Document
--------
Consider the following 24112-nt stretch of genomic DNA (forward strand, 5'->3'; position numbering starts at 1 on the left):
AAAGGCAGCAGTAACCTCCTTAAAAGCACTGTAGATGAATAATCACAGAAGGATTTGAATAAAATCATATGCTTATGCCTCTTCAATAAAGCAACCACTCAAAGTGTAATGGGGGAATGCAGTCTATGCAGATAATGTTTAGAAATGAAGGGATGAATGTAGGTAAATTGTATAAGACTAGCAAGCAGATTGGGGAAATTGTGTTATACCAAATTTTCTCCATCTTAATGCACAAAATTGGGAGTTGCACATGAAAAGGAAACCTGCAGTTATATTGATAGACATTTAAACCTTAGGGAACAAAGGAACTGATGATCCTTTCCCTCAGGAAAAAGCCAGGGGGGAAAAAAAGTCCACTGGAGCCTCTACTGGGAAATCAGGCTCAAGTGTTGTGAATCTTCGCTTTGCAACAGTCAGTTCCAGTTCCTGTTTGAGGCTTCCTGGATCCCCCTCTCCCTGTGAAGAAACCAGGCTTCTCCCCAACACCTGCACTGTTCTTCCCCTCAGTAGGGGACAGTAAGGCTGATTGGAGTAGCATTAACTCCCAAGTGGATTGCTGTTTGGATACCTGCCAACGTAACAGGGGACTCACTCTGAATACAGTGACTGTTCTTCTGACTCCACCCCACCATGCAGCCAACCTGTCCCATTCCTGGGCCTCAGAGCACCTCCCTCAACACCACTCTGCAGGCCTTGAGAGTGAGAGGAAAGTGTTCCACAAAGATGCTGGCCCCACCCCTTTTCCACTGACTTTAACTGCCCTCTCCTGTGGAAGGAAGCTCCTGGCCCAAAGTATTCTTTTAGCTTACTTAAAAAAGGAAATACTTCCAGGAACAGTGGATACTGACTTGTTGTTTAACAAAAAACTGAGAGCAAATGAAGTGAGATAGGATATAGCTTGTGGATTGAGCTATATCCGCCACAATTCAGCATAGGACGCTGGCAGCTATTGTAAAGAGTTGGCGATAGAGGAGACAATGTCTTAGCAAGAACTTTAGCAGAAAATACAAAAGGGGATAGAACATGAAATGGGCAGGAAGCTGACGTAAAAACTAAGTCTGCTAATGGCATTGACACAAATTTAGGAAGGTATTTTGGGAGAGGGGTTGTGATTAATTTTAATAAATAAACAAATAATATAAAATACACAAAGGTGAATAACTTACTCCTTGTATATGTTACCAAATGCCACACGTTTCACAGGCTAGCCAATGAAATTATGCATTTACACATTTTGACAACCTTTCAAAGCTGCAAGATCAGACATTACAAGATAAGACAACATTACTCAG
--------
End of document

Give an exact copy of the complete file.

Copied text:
Consider the following 24112-nt stretch of genomic DNA (forward strand, 5'->3'; position numbering starts at 1 on the left):
AAAGGCAGCAGTAACCTCCTTAAAAGCACTGTAGATGAATAATCACAGAAGGATTTGAATAAAATCATATGCTTATGCCTCTTCAATAAAGCAACCACTCAAAGTGTAATGGGGGAATGCAGTCTATGCAGATAATGTTTAGAAATGAAGGGATGAATGTAGGTAAATTGTATAAGACTAGCAAGCAGATTGGGGAAATTGTGTTATACCAAATTTTCTCCATCTTAATGCACAAAATTGGGAGTTGCACATGAAAAGGAAACCTGCAGTTATATTGATAGACATTTAAACCTTAGGGAACAAAGGAACTGATGATCCTTTCCCTCAGGAAAAAGCCAGGGGGGAAAAAAAGTCCACTGGAGCCTCTACTGGGAAATCAGGCTCAAGTGTTGTGAATCTTCGCTTTGCAACAGTCAGTTCCAGTTCCTGTTTGAGGCTTCCTGGATCCCCCTCTCCCTGTGAAGAAACCAGGCTTCTCCCCAACACCTGCACTGTTCTTCCCCTCAGTAGGGGACAGTAAGGCTGATTGGAGTAGCATTAACTCCCAAGTGGATTGCTGTTTGGATACCTGCCAACGTAACAGGGGACTCACTCTGAATACAGTGACTGTTCTTCTGACTCCACCCCACCATGCAGCCAACCTGTCCCATTCCTGGGCCTCAGAGCACCTCCCTCAACACCACTCTGCAGGCCTTGAGAGTGAGAGGAAAGTGTTCCACAAAGATGCTGGCCCCACCCCTTTTCCACTGACTTTAACTGCCCTCTCCTGTGGAAGGAAGCTCCTGGCCCAAAGTATTCTTTTAGCTTACTTAAAAAAGGAAATACTTCCAGGAACAGTGGATACTGACTTGTTGTTTAACAAAAAACTGAGAGCAAATGAAGTGAGATAGGATATAGCTTGTGGATTGAGCTATATCCGCCACAATTCAGCATAGGACGCTGGCAGCTATTGTAAAGAGTTGGCGATAGAGGAGACAATGTCTTAGCAAGAACTTTAGCAGAAAATACAAAAGGGGATAGAACATGAAATGGGCAGGAAGCTGACGTAAAAACTAAGTCTGCTAATGGCATTGACACAAATTTAGGAAGGTATTTTGGGAGAGGGGTTGTGATTAATTTTAATAAATAAACAAATAATATAAAATACACAAAGGTGAATAACTTACTCCTTGTATATGTTACCAAATGCCACACGTTTCACAGGCTAGCCAATGAAATTATGCATTTACACATTTTGACAACCTTTCAAAGCTGCAAGATCAGACATTACAAGATAAGACAACATTACTCAG